Spices are the products of agriculture, mainly used for flavoring, and basically contribute taste and aroma to foods. Processing of spices and the development of post-harvest technologies results in value-addition to raw materials, and better utilization, with enhanced bioactive potentials of end products. Spices produce biologically significant organic compounds, known as secondary metabolites, which include the volatile and non-volatile constituents. These constituents form the characteristic nature of the spice, and possess medicinal and pharmacological properties with a possible impact on human health. India is known as the "home" of spices, and is also a leading producer of major spices (Wealth of India, 2001). Among the spice-growing countries, such as India, Sri Lanka, Indonesia, and Malaysia, these are used extensively as natural food flavorings. In developed countries in the West, where processed foods are consumed in large quantities, 80—90% of spices are used by the industrial sector, with the exception of pepper. In addition to flavoring, the spices help in protecting food from oxidative deterioration, thereby increasing shelf-life, and also play a role in the body's defences against cardiovascular diseases, certain cancers, and conditions such as arthritis and asthma. The spice oils are made up of terpenes, sesquiterpenes, and their oxygenated derivatives, like alcohol, aldehydes, ketones, ethers, esters, etc. The volatile oil content of different spices varies widely; it may vary from 0.1 to 18%, on moisture-free basis (Parthasarathy et al., 2008).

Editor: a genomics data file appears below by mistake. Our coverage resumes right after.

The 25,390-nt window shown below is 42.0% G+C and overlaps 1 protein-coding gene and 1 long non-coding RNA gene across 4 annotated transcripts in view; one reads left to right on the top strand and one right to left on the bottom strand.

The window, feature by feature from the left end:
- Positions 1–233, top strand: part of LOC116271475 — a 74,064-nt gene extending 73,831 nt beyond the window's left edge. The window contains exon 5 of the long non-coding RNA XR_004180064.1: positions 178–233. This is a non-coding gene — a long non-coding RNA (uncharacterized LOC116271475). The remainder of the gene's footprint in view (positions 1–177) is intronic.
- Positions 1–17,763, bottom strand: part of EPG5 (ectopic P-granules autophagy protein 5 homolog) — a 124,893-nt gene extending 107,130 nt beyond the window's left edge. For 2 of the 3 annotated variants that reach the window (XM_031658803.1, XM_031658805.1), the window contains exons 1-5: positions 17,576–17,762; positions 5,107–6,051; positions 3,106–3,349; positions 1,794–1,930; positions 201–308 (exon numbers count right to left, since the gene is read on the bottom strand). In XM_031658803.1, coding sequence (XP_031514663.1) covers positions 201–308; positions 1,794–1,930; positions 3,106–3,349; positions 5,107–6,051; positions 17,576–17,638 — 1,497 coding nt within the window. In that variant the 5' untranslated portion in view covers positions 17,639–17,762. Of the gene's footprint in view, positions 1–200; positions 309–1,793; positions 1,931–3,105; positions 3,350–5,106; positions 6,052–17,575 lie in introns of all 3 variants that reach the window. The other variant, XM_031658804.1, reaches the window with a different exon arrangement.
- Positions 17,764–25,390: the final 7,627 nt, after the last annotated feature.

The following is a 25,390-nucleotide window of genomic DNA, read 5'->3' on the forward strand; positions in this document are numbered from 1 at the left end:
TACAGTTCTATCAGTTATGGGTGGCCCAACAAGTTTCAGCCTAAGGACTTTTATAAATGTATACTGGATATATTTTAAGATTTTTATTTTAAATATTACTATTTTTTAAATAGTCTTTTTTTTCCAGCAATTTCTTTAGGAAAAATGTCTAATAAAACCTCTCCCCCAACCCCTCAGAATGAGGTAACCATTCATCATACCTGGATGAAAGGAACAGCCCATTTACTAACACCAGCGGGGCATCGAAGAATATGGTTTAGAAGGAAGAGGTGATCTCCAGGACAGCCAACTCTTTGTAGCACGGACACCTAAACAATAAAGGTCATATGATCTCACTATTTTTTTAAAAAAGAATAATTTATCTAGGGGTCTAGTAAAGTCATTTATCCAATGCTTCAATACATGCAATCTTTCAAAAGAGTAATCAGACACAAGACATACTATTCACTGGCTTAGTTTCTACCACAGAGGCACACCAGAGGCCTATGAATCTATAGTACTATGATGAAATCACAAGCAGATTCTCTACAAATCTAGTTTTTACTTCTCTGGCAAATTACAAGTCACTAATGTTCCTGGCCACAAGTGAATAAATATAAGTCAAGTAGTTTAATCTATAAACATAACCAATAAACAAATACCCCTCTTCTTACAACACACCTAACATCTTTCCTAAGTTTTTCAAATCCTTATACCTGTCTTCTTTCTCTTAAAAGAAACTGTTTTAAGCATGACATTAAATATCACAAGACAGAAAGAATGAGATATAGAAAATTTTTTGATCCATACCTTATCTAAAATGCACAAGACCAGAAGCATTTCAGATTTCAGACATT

The global trade in spices has been reported to be 1.547 million tonnes, valued at US$3 billion, and is expected to increase with growing consumer demand in importing countries for more exotic ethnic tastes in food (Parthasarathy etal, 2008). India has about 63 spices as edible items, and is also a major exporter to the Western world. Extensive cultivation of these spices is undertaken for use in food and pharmaceutical applications.
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